“That’s exactly what I want. More people knowing who I am.”

Lucifer laughs.

“Don’t worry. The civilian media won’t see either of us. This is purely for the benefit of our sort of people.”

“The Sub Rosa.”


“Is that who owns the studio?”

“No. It’s a civilian gentleman, but most of his staff is Sub Rosa. The studio even has an outreach program, providing unskilled jobs to Lurkers that want to crawl out of the sewers and into the real world.”

“Sub Rosas get the corner office and Lurkers get to clean the toilets. Same as it ever was.”

“That sounds like class warfare, Jimmy. You’re not a socialist, are you?”

“Considering who and what I am …”

“An abomination?”

“Right. Considering that most Sub Rosa probably consider me a Lurker, do you really want me around so one of them can say something cute at a party and I have to pry his head off with a shrimp fork?”

Lucifer seems to think for a moment, sets down his drink, and leans forward in his seat. He speaks very quietly.

“Do you think for one second that I would allow any of the walking excrement that infests this world to insult me or anyone in my employ? You might be a natural-born killer, but I specialize in torment that lasts a million years. You think you’ve seen horrors because you were in the arena. Trust me, you have no idea what real horror looks like or the terrible things I’ve done to keep my throne. You’ll be by my side while I’m in Los Angeles because in this task and in all others, I’m as much your bodyguard as you are mine.”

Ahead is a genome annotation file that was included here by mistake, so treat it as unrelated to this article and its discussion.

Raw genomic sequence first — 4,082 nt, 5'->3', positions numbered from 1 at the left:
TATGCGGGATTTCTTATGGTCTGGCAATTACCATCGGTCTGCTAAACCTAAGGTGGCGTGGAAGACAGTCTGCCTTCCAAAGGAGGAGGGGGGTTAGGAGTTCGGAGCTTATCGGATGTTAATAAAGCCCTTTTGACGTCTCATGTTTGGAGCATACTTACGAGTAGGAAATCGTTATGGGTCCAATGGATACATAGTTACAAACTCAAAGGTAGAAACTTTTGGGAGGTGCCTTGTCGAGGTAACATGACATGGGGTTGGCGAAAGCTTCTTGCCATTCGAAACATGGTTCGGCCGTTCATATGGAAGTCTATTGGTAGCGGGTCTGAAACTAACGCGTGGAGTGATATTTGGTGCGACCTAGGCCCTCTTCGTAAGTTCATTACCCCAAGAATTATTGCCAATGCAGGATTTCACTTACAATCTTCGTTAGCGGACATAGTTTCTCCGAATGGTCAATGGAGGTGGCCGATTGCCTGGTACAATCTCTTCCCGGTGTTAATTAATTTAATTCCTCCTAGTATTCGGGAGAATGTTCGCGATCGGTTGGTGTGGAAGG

It’s moments like this, when Lucifer gets rolling and the words and the intensity start flowing, that I understand how one lone angel convinced a third of Heaven’s worker bees to turn the dump over. And that was just the third with the cojones to follow him. I have a feeling that a lot of other angels listened, but were too scared to join the party. If I was some lower-class grease-monkey angel caught in the cross fire of an argument between Lucifer and Aelita—oh wait, I am—I’d probably think twice about giving God the finger and running off to never-never land with Satan and the Lost Boys. But I’d still go.

I want to ask what that part about us being each other’s bodyguard means, but when he gets like this, it’s scary to ask direct questions, so I go another way.

“What do I have to do as your bodyguard?”

He picks up his drink and relaxes like nothing ever happened.